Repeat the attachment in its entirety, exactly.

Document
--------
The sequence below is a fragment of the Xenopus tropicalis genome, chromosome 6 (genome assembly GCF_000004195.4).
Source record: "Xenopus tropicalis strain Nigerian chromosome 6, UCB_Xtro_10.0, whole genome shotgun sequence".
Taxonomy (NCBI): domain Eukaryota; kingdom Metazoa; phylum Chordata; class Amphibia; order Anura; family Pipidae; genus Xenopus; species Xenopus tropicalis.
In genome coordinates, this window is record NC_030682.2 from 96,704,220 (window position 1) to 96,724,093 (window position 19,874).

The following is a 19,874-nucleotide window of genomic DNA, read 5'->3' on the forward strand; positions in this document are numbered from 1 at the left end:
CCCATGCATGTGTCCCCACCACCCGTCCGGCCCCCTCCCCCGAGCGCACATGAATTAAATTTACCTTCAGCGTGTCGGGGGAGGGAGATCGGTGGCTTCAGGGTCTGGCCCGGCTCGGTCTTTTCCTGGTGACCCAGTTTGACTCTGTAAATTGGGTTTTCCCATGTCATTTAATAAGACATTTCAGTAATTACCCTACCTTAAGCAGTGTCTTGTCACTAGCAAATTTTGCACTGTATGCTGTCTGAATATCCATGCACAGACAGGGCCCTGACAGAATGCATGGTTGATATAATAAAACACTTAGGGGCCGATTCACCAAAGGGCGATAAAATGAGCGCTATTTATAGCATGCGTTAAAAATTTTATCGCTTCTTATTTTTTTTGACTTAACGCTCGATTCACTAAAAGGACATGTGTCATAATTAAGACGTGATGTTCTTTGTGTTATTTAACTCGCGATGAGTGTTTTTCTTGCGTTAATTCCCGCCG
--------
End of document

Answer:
The sequence below is a fragment of the Xenopus tropicalis genome, chromosome 6 (genome assembly GCF_000004195.4).
Source record: "Xenopus tropicalis strain Nigerian chromosome 6, UCB_Xtro_10.0, whole genome shotgun sequence".
Taxonomy (NCBI): domain Eukaryota; kingdom Metazoa; phylum Chordata; class Amphibia; order Anura; family Pipidae; genus Xenopus; species Xenopus tropicalis.
In genome coordinates, this window is record NC_030682.2 from 96,704,220 (window position 1) to 96,724,093 (window position 19,874).

The following is a 19,874-nucleotide window of genomic DNA, read 5'->3' on the forward strand; positions in this document are numbered from 1 at the left end:
CCCATGCATGTGTCCCCACCACCCGTCCGGCCCCCTCCCCCGAGCGCACATGAATTAAATTTACCTTCAGCGTGTCGGGGGAGGGAGATCGGTGGCTTCAGGGTCTGGCCCGGCTCGGTCTTTTCCTGGTGACCCAGTTTGACTCTGTAAATTGGGTTTTCCCATGTCATTTAATAAGACATTTCAGTAATTACCCTACCTTAAGCAGTGTCTTGTCACTAGCAAATTTTGCACTGTATGCTGTCTGAATATCCATGCACAGACAGGGCCCTGACAGAATGCATGGTTGATATAATAAAACACTTAGGGGCCGATTCACCAAAGGGCGATAAAATGAGCGCTATTTATAGCATGCGTTAAAAATTTTATCGCTTCTTATTTTTTTTGACTTAACGCTCGATTCACTAAAAGGACATGTGTCATAATTAAGACGTGATGTTCTTTGTGTTATTTAACTCGCGATGAGTGTTTTTCTTGCGTTAATTCCCGCCG